Oh, you think they’ll like you better if they know that they are your priority? Congratulations, you’re like every Nice Guy who ever complained that he’d give up anything for a woman and yet found that it didn’t make her like him. Again, it doesn’t work like that. If your focus is them, you’re not interesting, and they won’t be interested in you or anything you have to say. So no, don’t make things ‘relevant’ to their lives. Their lives are tedious. Their lives are the level they can reach on FIFA 17 (or whatever the latest version is) or how many ‘likes’ they can get on Snap Chat. If they want someone to talk to about that, there are many people who’ll do it better than you.
Fortunately you’re in a better position than most would-be pick-up artists: you actually have something interesting to say.
Be Hard To Please. You think pupils should be praised a lot? You think it’s important to acknowledge good performance, and be demonstratively appreciative? In that case you’re the teacherly equivalent of the man whose preferred conversational gambit is to compliment his interlocutor’s looks. Say it too often, and it becomes meaningless noise.
I’d go further. A teacher should be difficult to please. Your approval is the prize. Don’t give it away too easily. If you appear to praise grudgingly and in moderation it will have rarity value, and that will enable you to use it sparingly and to achieve an effect.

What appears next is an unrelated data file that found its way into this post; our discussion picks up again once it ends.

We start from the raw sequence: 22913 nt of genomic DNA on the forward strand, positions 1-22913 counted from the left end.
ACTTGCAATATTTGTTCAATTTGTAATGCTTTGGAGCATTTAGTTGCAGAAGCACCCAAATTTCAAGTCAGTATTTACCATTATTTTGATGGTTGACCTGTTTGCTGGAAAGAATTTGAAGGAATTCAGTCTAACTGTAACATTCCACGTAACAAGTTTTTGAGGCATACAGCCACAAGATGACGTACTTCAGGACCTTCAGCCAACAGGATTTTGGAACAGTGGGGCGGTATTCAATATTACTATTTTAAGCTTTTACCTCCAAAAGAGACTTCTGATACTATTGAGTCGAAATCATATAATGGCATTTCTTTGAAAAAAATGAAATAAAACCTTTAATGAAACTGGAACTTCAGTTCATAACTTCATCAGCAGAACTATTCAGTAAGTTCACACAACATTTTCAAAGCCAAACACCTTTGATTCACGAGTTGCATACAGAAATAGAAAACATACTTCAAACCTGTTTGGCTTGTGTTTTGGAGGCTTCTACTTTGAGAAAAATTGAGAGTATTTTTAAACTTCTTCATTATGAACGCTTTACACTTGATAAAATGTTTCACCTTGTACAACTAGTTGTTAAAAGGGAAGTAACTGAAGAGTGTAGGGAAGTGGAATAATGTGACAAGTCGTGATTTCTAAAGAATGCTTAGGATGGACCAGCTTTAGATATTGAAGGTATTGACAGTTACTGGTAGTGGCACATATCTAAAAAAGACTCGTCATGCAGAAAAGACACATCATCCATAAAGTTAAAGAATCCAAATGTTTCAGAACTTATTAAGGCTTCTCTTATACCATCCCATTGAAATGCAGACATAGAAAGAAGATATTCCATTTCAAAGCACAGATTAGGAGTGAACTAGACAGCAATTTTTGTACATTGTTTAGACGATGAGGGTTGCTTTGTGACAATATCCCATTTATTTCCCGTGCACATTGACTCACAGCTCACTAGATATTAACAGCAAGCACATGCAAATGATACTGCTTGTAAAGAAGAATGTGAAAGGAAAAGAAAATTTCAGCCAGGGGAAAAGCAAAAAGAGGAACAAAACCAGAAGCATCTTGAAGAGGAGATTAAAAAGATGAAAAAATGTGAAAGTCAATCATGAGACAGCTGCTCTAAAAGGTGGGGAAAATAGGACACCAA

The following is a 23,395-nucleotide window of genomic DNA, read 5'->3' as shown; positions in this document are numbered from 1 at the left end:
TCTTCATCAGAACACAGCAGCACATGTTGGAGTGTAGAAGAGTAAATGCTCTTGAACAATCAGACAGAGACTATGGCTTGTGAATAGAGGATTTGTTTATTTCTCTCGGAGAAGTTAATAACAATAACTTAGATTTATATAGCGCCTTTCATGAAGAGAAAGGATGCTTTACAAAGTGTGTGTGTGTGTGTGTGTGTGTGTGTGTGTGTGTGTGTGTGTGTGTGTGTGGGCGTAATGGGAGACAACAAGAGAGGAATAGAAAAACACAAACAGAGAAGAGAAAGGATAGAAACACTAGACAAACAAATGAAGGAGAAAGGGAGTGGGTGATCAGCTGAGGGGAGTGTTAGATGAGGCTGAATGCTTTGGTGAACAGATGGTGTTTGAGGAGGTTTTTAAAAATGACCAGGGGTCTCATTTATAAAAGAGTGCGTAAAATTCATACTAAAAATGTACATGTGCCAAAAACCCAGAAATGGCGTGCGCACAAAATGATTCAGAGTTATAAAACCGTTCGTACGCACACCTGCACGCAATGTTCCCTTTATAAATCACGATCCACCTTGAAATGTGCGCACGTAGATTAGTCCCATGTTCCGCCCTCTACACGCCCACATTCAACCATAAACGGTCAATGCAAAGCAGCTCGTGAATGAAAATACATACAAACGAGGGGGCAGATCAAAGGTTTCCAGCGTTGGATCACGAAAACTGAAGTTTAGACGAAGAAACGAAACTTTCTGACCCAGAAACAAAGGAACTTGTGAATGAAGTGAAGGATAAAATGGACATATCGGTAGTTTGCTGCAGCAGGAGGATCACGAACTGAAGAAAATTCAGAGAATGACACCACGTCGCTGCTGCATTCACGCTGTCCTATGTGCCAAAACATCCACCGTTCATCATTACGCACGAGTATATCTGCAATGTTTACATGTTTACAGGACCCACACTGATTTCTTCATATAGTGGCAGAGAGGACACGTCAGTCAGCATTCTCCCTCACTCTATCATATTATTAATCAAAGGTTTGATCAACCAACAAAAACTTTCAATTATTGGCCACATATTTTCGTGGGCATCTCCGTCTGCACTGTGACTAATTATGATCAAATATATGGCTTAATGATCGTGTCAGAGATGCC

Be Funny. Some people find this easier than others. But it can be learned: famously (or, at least, famously among political historians of the third quarter of the twentieth century) Harold Wilson was a classic Oxford-don-cum-civil-servant who had to explicitly learn to be funny. Teachers have an advantage here: we know what’s going to come up in our lessons, we can prepare jokes and asides and wisecracks, and (unlike the Prime Minister or the man on a date) we can hone them. Yes, of course your pupils should appreciate you for your commitment to them and your earnest desire that they should do well. But they won’t. Sorry. That’s just the way it is. Be funny and they’ll be more likely to pay attention.
Look, I don’t like it any more than you do, but that doesn’t make it untrue. But the choice, which I understand is between a blue pill and a red pill, is yours.